I bet you never imagined that life would be one big word problem. That’s the thing that many of us weren’t taught when we were completely unaware elementary school kids about to embark on one of the hardest math skills to learn — how to solve word problems.
Math word problems are much like the real-life scenarios that we encounter everyday. That’s what makes finding an effective, yet simple strategy for solving word problems crucial to successfully teaching your students problem-resolution skills in math and beyond.
I struggled with this concept for so long until I learned a simple strategy that made teaching this process so much easier.
What is the P.S.A Strategy for Solving Word Problems?
Solving word problems is hard. You know it. I know it. And guess what? Your students do too.
Students are *supposed to be* solving word problems. They should be reading the word problem and breaking it apart. They should be looking for possible solutions and checking their work.
BUT you look around the room and see students…
- rushing through their work
- highlighting or underlining every part of the problem
- adding the numbers together no matter what the problem says
Does that sound familiar to you? Trust me. I’ve been there. I’ve modeled, modeled, and modeled how to dissect a word problem. I’ve taught the steps until I’m blue in the face. I’ve wanted to pull my hair out.
Then I learned about a simple yet effective problem-solving strategy from my dear friend, Hope King. It’s called P.S.A and I want to introduce this three-step strategy to you!
The P.S.A strategy is a simple way to solve word problems without causing too much of a headache or unnecessary frustration. It involves three steps.
P = Identify the problem.
S = Solve the problem.
A = Answer the problem.
Seems simple enough, right? Well, that’s the point — to keep it simple. Let’s dive deeper into these three steps to figure out how they are best applied in the classroom.
Gathering Problem-Solving Materials
Before digging into the P.S.A strategy, create a handy guide for students to reference as they are solving word problems. Posters or anchor charts are helpful visual elements. In addition, a P.S.A folder is a wonderful hands-on tool for students to organize their work.
To create these folders, each student will need a file folder and PSA labels. The folders allow students to solve word problems step by step, eliminating some of the overwhelm that comes from trying to organize thoughts and pick out the important parts of a problem.
Compile the folders by gluing each section of the process onto the front of a file folder. It’s a good idea to laminate the folder for durability. After lamination, the folder needs to be cut into the three sections (to create three flaps). Each flap represents the three steps for the P.S.A strategy.
Now, students are ready to solve problems!
Step One: Identify the Problem
Students begin by identifying the problem. First, they must read the problem. They highlight the most important information and, using the information from the problem, decide how they will solve it. They do NOT solve the problem yet. Students are simply reading to understand the problem.
Teaching Tip: During this step, I like to act out word problems with students. Having students come to the front of the class to act out the word problem gives them a great visual.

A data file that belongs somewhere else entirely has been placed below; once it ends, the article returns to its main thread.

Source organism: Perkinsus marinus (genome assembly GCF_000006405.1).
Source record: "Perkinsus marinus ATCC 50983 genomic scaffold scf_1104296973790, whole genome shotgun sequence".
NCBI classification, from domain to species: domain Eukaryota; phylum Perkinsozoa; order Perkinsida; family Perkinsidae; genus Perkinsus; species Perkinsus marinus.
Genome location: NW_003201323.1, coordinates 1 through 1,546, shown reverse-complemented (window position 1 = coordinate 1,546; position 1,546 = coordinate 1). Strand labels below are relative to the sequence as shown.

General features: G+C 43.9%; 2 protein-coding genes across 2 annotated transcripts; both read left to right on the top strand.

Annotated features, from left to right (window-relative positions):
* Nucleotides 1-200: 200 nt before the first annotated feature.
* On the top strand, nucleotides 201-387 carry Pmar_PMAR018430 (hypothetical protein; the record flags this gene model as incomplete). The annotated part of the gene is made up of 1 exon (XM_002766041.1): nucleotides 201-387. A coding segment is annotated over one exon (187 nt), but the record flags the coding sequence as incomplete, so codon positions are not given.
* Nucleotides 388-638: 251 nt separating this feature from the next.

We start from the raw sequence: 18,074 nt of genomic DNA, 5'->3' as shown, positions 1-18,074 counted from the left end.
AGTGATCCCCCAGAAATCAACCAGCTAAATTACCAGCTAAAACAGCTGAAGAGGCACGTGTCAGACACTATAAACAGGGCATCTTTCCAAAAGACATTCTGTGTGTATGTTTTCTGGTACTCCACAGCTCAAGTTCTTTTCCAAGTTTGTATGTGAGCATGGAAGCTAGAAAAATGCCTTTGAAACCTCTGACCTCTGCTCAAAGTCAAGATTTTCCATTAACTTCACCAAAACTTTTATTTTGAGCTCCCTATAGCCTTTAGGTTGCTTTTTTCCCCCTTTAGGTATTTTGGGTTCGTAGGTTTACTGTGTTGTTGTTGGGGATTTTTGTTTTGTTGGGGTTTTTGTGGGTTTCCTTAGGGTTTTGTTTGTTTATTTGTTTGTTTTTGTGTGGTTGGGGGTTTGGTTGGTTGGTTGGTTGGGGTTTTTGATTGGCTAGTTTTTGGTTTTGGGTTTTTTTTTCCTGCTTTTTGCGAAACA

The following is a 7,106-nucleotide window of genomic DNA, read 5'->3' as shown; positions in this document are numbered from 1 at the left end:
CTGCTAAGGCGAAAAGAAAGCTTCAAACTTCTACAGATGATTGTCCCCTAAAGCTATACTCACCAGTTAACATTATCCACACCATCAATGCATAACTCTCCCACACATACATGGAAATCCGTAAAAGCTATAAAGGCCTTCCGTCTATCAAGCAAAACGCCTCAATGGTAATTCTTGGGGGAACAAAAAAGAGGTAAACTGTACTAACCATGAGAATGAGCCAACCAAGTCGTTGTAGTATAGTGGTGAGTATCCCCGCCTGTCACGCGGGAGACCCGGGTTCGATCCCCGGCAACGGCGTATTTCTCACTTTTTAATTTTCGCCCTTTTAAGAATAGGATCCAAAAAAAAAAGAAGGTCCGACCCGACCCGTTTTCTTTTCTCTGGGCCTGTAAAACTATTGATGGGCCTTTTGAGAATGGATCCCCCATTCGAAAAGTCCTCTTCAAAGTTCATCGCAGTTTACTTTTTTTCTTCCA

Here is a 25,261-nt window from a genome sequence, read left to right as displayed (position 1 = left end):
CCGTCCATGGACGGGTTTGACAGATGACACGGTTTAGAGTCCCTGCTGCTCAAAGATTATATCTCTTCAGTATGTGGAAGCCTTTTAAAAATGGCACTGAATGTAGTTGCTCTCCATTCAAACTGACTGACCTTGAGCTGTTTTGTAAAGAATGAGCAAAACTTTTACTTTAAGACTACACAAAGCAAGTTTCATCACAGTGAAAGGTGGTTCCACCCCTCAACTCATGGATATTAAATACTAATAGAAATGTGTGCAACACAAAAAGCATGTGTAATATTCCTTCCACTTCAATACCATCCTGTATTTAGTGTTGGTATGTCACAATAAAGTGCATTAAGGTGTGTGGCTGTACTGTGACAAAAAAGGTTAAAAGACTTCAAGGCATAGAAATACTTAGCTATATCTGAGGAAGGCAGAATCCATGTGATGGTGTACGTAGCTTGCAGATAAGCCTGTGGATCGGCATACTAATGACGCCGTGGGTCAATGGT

Step Two: Solve the Problem
Once the students understand what the purpose of the question is, they can decide what strategy will help them reach their answer. Students open up the “solve” flap of their folder and write an equation/show their work to solve the problem. During this step, encourage students to draw pictures, write equations, or make a model.
Teaching Tip: Give students the freedom to solve problems in a way that makes sense to them. Before identifying a solution, have students share how they solved the problem with the class. Students can explain their thinking to the class.
Step Three: Answer the Problem
Finally, the students arrive at their answer…BUT…it doesn’t stop here! P.S.A. encourages students to always use an additional strategy to check their answers before moving on. For example, if the students used subtraction to solve a problem, they might use addition to check.
This is probably one of the most beneficial steps in the entire process. The “Answer” section emphasizes the power of self-checking answers and often assists the students in self-correcting mistakes.
Teaching Tip: Students tend to skip the step of checking their answers. They want to be done and move on. Model how to re-read the problem and solve it in a new way. You may even want to go a step further and solve a problem incorrectly. This way you can show students how you found that error while checking your work!
Resources to Solve Word Problems Using the P.S.A Strategy
The P.S.A strategy has become an integral part of the math instruction I use and create. It’s included throughout our signature math curriculum Magic of Math; however, check out the following units for hands-on math activities that specifically involve this easy to use strategy for word problems.
1st Grade Magic of Math Unit 2: Addition
Total Pages: 250
File Size: 24.4 MB
2nd Grade Magic of Math Unit 4: 2 and 3 Digit Regrouping
Learning 2 digit and 3 digit regrouping is hard, don’t make it harder with worksheets! Instead, students can learn and have fun by playing games, getting up and moving, and completing regrouping activities that engage each and every single learner. Worksheet free!
Our 3-digit addition week even has a superhero theme …